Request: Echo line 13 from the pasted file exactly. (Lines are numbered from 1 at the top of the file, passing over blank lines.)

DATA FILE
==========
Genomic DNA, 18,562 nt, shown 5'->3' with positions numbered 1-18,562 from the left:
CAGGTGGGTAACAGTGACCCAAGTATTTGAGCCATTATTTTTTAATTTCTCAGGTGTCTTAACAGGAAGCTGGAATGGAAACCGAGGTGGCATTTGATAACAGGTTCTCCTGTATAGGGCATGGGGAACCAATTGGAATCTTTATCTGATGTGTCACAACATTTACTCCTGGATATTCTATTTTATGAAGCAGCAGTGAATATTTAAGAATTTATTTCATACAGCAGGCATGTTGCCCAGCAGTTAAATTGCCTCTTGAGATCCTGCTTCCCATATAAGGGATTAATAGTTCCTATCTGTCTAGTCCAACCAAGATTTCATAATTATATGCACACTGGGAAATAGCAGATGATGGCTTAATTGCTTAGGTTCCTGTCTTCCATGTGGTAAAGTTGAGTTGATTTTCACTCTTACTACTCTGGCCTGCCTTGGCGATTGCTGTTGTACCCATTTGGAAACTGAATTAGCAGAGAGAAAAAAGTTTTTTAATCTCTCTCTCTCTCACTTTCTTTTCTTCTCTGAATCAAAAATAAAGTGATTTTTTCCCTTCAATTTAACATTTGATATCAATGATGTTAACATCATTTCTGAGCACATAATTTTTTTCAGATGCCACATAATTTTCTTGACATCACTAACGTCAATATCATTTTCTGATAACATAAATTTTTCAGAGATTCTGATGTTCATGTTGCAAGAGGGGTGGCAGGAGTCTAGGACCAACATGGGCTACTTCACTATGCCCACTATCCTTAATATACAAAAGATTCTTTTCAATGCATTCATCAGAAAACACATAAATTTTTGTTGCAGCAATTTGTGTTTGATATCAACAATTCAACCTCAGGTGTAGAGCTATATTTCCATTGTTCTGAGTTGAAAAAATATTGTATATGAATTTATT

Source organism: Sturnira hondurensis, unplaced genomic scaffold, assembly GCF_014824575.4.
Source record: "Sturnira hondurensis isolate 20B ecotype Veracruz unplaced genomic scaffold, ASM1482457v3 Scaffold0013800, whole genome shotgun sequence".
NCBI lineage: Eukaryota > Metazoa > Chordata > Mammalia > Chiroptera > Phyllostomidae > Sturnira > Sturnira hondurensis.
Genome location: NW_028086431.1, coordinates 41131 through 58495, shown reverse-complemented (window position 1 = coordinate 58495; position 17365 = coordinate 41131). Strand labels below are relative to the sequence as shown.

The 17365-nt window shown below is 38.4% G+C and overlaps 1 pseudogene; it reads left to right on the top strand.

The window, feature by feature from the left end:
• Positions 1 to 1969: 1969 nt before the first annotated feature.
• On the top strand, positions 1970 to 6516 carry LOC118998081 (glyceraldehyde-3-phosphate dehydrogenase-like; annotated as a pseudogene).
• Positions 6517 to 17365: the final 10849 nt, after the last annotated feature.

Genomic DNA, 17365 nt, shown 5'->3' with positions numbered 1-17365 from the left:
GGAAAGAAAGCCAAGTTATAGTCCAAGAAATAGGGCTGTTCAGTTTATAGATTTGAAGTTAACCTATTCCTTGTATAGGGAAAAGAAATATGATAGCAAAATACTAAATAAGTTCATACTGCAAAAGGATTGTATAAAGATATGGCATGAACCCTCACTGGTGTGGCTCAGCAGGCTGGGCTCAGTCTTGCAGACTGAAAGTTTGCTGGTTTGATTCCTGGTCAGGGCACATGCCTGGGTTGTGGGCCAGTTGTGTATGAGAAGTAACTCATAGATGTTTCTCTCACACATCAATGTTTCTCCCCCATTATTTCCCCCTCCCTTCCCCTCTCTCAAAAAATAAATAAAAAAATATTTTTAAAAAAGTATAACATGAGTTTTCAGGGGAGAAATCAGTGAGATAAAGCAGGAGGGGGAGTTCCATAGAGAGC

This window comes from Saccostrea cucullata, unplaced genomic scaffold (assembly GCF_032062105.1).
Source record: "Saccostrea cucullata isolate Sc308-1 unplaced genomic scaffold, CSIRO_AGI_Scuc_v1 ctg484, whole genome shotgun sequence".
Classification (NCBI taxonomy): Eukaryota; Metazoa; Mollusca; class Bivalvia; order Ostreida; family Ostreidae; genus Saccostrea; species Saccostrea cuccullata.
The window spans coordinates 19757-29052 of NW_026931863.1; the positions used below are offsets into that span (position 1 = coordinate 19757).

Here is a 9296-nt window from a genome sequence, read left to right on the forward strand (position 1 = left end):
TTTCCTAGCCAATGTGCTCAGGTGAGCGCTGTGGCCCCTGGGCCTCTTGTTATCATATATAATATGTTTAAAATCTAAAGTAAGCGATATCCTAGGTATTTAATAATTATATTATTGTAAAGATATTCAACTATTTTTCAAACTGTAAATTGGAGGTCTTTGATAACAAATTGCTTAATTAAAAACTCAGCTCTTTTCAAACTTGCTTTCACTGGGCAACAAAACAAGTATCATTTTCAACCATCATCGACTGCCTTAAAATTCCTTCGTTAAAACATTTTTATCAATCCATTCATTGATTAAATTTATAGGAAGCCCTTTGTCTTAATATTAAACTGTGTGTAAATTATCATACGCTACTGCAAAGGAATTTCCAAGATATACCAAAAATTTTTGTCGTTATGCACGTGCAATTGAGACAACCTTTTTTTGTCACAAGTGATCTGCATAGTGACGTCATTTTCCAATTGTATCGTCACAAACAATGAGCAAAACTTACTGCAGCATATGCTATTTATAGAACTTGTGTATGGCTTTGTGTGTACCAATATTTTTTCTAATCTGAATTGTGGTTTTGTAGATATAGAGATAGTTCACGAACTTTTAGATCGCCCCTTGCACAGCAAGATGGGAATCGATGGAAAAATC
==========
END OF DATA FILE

GGAAAGAAAGCCAAGTTATAGTCCAAGAAATAGGGCTGTTCAGTTTATAGATTTGAAGTTAACCTATTCCTTGTATAGGGAAAAGAAATATGATAGCAAAATACTAAATAAGTTCATACTGCAAAAGGATTGTATAAAGATATGGCATGAACCCTCACTGGTGTGGCTCAGCAGGCTGGGCTCAGTCTTGCAGACTGAAAGTTTGCTGGTTTGATTCCTGGTCAGGGCACATGCCTGGGTTGTGGGCCAGTTGTGTATGAGAAGTAACTCATAGATGTTTCTCTCACACATCAATGTTTCTCCCCCATTATTTCCCCCTCCCTTCCCCTCTCTCAAAAAATAAATAAAAAAATATTTTTAAAAAAGTATAACATGAGTTTTCAGGGGAGAAATCAGTGAGATAAAGCAGGAGGGGGAGTTCCATAGAGAGC